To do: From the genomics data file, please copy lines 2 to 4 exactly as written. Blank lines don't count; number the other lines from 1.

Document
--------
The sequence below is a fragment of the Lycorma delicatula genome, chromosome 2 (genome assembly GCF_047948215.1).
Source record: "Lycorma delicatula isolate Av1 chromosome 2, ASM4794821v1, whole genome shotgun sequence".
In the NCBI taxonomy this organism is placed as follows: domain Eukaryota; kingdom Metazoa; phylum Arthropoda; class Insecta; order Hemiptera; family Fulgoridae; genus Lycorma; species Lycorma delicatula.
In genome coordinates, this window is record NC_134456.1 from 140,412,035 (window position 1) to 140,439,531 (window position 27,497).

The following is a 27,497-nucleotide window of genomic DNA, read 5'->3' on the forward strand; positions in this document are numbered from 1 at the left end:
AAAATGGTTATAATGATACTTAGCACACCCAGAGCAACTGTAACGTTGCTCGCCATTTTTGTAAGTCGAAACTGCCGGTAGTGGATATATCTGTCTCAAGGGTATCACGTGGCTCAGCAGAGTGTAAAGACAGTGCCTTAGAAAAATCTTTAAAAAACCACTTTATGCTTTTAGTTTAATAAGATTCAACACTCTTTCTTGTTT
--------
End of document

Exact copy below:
Source record: "Lycorma delicatula isolate Av1 chromosome 2, ASM4794821v1, whole genome shotgun sequence".
In the NCBI taxonomy this organism is placed as follows: domain Eukaryota; kingdom Metazoa; phylum Arthropoda; class Insecta; order Hemiptera; family Fulgoridae; genus Lycorma; species Lycorma delicatula.
In genome coordinates, this window is record NC_134456.1 from 140,412,035 (window position 1) to 140,439,531 (window position 27,497).